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  • Towards Justice: Tackling Indigenous Child Poverty in Canada July 9, 2019
    CCPA senior economist David Macdonald co-authored a new report, Towards Justice: Tackling Indigenous Child Poverty in Canada­—released by Upstream Institute in partnership with the Assembly of First Nations (AFN) and the Canadian Centre for Policy Alternatives (CCPA)—tracks child poverty rates using Census 2006, the 2011 National Household Survey and Census 2016. The report is available for […]
    Canadian Centre for Policy Alternatives
  • Fossil-Power Top 50 launched July 3, 2019
    What do Suncor, Encana, the Royal Bank of Canada, the Fraser Institute and 46 other companies and organizations have in common? They are among the entities that make up the most influential fossil fuel industry players in Canada. Today, the Corporate Mapping Project (CMP) is drawing attention to these powerful corporations and organizations with the […]
    Canadian Centre for Policy Alternatives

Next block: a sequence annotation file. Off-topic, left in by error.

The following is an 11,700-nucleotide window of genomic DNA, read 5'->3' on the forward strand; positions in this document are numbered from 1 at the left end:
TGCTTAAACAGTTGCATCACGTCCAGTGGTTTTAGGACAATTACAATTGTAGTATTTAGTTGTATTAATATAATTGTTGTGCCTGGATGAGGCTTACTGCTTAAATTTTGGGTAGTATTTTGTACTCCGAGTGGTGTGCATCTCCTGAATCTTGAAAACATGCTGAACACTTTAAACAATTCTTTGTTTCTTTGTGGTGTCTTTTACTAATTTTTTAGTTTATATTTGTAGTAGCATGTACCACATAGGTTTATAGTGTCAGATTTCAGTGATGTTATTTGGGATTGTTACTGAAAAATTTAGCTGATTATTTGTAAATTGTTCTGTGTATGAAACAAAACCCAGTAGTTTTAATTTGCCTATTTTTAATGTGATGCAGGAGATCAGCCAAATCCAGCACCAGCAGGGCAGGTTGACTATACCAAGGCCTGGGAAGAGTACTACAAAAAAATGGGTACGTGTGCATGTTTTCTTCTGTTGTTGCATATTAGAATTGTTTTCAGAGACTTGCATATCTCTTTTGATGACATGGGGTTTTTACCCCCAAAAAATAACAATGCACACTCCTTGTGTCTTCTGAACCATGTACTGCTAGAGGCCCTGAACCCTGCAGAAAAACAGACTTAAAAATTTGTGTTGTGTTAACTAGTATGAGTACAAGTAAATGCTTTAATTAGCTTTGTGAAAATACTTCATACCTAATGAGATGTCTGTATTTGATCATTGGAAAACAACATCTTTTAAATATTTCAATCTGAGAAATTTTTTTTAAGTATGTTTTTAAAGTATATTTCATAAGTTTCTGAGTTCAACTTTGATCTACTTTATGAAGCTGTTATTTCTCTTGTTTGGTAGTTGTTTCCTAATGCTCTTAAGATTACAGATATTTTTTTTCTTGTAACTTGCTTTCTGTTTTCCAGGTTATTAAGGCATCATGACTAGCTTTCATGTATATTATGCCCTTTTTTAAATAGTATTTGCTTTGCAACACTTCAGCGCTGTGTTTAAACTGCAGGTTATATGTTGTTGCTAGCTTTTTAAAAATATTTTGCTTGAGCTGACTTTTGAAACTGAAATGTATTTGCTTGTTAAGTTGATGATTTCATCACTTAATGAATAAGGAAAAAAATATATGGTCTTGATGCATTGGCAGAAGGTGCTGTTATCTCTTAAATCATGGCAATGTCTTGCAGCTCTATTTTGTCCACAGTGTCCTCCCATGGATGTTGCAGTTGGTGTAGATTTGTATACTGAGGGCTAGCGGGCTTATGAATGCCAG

• Tickets available for Errol Black Chair Fundraising Brunch 2019 June 26, 2019
    You are invited to CCPA-MB’s annual fundraising brunch in support of the Errol Black Chair in Labour Issues.  Please join us to honour: Honoured Guest: John Loxley is Professor of Economics at the University of Manitoba and a Fellow of the Royal Society of Canada. Guest Speaker:  Jim Stanford is Economist and Director of the Centre […]
    Canadian Centre for Policy Alternatives
  • The fight against ISDS in Romania June 24, 2019
    CCPA is proud to co-sponsor this terrific video from our colleagues at Corporate Europe Observatory. It chronicles grassroots resistance to efforts by Canadian mining company Gabriel Resources to build Europe’s largest open-pit gold mine in a culturally rich and environmentally sensitive region of Romania. After this unimaginably destructive project was refused by the Romanian public and courts, the […]
    Canadian Centre for Policy Alternatives
  • A critical look at BC’s new tax breaks and subsidies for LNG May 7, 2019
    The BC government has offered much more to the LNG industry than the previous government. Read the report by senior economist Marc Lee.  
    Canadian Centre for Policy Alternatives
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BC’s underwhelming economic plan

BC Premier Gordon Campbell made a live address last night about the impact of the financial and economic crisis on the province, and what his government is going to do about it. I was keen to see what creative projects Campbell had in mind to take the edge of a recession that has already hit in Interior and Coastal communities but is only just starting its decent in Vancouver and Victoria.